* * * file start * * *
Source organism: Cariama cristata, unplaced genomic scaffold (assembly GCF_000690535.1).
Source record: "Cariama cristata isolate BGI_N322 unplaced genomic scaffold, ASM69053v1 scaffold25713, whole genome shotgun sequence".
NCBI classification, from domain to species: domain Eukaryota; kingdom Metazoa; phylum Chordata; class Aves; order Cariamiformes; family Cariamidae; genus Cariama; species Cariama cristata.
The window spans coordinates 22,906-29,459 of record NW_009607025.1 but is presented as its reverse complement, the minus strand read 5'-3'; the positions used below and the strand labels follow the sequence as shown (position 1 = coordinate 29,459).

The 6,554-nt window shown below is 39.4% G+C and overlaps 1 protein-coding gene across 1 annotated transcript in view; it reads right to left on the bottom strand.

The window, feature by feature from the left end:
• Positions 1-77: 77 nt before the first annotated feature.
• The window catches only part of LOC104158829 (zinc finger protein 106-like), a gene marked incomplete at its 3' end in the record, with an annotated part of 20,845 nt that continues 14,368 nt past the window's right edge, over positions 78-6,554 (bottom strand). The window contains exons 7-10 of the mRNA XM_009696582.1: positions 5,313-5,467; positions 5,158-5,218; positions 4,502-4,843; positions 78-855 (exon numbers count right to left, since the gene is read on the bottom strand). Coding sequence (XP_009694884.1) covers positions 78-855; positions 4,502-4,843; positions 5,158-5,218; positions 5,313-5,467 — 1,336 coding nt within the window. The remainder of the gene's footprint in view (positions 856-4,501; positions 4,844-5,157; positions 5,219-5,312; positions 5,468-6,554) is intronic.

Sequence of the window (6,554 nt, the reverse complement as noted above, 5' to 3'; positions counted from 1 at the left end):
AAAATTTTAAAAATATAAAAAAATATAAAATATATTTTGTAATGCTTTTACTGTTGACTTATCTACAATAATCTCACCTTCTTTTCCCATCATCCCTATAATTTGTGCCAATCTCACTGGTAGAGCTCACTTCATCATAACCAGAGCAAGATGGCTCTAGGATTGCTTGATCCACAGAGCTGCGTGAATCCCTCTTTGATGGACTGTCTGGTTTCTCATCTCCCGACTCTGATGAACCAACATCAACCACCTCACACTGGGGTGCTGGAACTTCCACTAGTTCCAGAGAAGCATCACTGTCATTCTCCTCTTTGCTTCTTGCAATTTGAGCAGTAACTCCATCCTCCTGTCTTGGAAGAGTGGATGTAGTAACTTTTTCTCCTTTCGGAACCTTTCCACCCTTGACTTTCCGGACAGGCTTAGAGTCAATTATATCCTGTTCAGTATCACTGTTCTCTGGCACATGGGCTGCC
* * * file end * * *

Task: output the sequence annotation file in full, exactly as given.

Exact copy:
Source organism: Cariama cristata, unplaced genomic scaffold (assembly GCF_000690535.1).
Source record: "Cariama cristata isolate BGI_N322 unplaced genomic scaffold, ASM69053v1 scaffold25713, whole genome shotgun sequence".
NCBI classification, from domain to species: domain Eukaryota; kingdom Metazoa; phylum Chordata; class Aves; order Cariamiformes; family Cariamidae; genus Cariama; species Cariama cristata.
The window spans coordinates 22,906-29,459 of record NW_009607025.1 but is presented as its reverse complement, the minus strand read 5'-3'; the positions used below and the strand labels follow the sequence as shown (position 1 = coordinate 29,459).

The 6,554-nt window shown below is 39.4% G+C and overlaps 1 protein-coding gene across 1 annotated transcript in view; it reads right to left on the bottom strand.

The window, feature by feature from the left end:
• Positions 1-77: 77 nt before the first annotated feature.
• The window catches only part of LOC104158829 (zinc finger protein 106-like), a gene marked incomplete at its 3' end in the record, with an annotated part of 20,845 nt that continues 14,368 nt past the window's right edge, over positions 78-6,554 (bottom strand). The window contains exons 7-10 of the mRNA XM_009696582.1: positions 5,313-5,467; positions 5,158-5,218; positions 4,502-4,843; positions 78-855 (exon numbers count right to left, since the gene is read on the bottom strand). Coding sequence (XP_009694884.1) covers positions 78-855; positions 4,502-4,843; positions 5,158-5,218; positions 5,313-5,467 — 1,336 coding nt within the window. The remainder of the gene's footprint in view (positions 856-4,501; positions 4,844-5,157; positions 5,219-5,312; positions 5,468-6,554) is intronic.

Sequence of the window (6,554 nt, the reverse complement as noted above, 5' to 3'; positions counted from 1 at the left end):
AAAATTTTAAAAATATAAAAAAATATAAAATATATTTTGTAATGCTTTTACTGTTGACTTATCTACAATAATCTCACCTTCTTTTCCCATCATCCCTATAATTTGTGCCAATCTCACTGGTAGAGCTCACTTCATCATAACCAGAGCAAGATGGCTCTAGGATTGCTTGATCCACAGAGCTGCGTGAATCCCTCTTTGATGGACTGTCTGGTTTCTCATCTCCCGACTCTGATGAACCAACATCAACCACCTCACACTGGGGTGCTGGAACTTCCACTAGTTCCAGAGAAGCATCACTGTCATTCTCCTCTTTGCTTCTTGCAATTTGAGCAGTAACTCCATCCTCCTGTCTTGGAAGAGTGGATGTAGTAACTTTTTCTCCTTTCGGAACCTTTCCACCCTTGACTTTCCGGACAGGCTTAGAGTCAATTATATCCTGTTCAGTATCACTGTTCTCTGGCACATGGGCTGCC